Some scientists think that when it comes to dreams we're more likely to remember something memorable — we only remember five percent of our dreams, period, so dreams where something truly novel or bizarre happens (i.e. a double-date with Marilyn Manson, a journey to the center of the earth, etc) stick out, while the many dreams we probably have each night where we don't do anything particularly interesting (i.e. mop the floor, do our taxes, etc) tend to get lost to the sands of time.
Are There Things That Can Stop Us From Dreaming?
Brain trauma and head injuries that cause memory issues can make it feel like we're no longer able to dream. But in reality, we are probably still dreaming — we just feel like we aren't dreaming because we can't recall the dreams. Typically, as the injuries heal and memory capacity returns, so does the sensation of dreaming.
Alternately, changes to our sleeping pattern — like those that come from using a prescription sleep aid like Ambien, or a CPAP machine for sleep apnea — can make us feel like we're not dreaming each night. But this is because these dream-time additions change the way we sleep, not the way that we dream. Someone using a CPAP machine is most likely sleeping deeply in the night, and thus not waking up (and recalling moments of of their dreams); and when a CPAP user wakes up, they are probably paying attention to the noise of their machine, rather than their dreams.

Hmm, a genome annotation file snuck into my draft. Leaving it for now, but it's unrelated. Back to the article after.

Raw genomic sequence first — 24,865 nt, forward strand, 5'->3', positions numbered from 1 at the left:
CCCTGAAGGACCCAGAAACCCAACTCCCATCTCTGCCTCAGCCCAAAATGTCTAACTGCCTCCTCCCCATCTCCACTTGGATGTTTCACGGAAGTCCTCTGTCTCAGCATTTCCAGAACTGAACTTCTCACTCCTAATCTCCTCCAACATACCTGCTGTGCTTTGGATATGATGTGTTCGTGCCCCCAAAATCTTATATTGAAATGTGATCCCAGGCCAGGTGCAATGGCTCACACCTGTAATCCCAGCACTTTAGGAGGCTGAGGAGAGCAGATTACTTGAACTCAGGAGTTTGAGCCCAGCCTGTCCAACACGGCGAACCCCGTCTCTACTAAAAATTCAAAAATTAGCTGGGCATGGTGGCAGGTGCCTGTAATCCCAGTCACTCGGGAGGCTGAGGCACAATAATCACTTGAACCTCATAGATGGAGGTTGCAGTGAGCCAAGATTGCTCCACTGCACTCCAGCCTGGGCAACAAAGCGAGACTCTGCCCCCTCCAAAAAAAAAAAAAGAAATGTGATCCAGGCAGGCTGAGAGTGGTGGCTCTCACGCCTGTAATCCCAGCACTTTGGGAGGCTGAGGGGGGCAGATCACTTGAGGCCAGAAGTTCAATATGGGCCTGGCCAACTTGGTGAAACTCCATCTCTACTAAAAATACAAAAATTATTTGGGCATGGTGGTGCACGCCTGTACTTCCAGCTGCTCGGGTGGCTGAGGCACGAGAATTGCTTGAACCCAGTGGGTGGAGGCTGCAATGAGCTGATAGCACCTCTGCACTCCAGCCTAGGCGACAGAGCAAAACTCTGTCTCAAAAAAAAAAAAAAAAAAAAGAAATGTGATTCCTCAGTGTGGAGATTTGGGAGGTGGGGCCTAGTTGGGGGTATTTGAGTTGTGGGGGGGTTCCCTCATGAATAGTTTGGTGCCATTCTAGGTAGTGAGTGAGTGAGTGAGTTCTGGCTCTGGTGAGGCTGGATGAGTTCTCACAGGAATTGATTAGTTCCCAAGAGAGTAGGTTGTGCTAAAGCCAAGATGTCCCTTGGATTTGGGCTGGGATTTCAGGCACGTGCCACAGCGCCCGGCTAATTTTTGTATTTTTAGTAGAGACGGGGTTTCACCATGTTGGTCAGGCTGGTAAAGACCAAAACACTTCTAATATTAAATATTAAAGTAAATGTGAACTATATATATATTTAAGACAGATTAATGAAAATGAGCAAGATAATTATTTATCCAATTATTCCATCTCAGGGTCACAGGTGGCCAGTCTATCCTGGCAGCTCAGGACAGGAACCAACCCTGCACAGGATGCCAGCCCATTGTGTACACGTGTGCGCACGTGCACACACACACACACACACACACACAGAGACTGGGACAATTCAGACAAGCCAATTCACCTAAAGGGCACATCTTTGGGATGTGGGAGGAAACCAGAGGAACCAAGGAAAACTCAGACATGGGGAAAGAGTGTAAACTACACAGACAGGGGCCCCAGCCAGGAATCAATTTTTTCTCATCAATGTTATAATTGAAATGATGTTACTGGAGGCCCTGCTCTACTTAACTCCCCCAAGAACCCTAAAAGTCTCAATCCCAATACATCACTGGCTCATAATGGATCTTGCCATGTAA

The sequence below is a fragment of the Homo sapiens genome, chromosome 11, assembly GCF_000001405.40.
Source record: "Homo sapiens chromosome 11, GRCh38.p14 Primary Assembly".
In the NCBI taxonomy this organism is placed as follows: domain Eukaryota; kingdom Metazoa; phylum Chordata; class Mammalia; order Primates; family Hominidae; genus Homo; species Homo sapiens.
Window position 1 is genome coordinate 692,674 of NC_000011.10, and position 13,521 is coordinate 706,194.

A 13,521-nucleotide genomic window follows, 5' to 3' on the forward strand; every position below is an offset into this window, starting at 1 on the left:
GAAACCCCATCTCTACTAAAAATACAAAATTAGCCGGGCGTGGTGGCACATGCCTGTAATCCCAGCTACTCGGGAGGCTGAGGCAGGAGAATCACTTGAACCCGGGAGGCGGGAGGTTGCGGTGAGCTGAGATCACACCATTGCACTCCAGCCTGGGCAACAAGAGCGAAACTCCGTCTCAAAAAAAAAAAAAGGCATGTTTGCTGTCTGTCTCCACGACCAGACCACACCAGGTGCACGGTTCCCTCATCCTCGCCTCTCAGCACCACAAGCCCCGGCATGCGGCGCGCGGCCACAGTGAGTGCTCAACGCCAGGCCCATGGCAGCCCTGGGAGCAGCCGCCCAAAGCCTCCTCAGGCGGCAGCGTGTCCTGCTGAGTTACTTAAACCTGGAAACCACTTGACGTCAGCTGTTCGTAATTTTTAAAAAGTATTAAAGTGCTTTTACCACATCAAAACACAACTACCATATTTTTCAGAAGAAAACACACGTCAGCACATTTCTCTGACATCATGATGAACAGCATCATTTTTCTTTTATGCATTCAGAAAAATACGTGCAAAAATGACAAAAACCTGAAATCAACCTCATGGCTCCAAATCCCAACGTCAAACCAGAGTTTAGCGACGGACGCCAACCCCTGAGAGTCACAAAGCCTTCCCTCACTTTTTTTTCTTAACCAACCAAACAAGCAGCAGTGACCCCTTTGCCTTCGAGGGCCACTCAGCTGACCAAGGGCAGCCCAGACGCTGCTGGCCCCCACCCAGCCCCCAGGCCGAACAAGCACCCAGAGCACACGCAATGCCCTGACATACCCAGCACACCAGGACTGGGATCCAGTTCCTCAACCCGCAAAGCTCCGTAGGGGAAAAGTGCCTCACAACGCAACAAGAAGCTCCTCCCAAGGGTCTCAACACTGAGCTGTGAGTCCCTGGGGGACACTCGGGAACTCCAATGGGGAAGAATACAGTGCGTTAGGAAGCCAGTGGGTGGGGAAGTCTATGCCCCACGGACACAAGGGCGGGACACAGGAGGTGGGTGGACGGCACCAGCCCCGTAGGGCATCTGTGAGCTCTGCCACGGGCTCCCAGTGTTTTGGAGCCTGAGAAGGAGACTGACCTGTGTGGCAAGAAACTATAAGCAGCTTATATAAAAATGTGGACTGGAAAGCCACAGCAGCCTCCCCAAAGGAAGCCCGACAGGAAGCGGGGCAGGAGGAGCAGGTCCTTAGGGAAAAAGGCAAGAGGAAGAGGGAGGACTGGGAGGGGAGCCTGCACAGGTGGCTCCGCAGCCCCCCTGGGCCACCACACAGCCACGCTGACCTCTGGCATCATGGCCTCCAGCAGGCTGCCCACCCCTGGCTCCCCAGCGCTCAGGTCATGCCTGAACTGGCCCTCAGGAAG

Similarly, Ambien can lessen our time in REM sleep, which can reduce the amount of time we spend dreaming deeply — and thus make it feel like we are dreaming less.
Is There Something Wrong With Me If I Can't Remember My Dreams?
Nope! Though some people like to try to remember or write down their dreams when they wake up because they feel like it gives them insight into themselves and their inner lives, you're definitely not dooming yourself to a life of emotional ignorance if you don't take pains to remember your dreams.
Remember, scientists aren't even in agreement as to whether dreams are anything more that the product of randomly firing neurons; and for every one dream you have might that might reflect on a real-life issue that you're struggling with, you might have a dozen more where you're just comparison shopping for an area rug. So if you can't ever remember your dreams, don't sweat it — honestly, you're probably just getting a better night's sleep than the rest of us.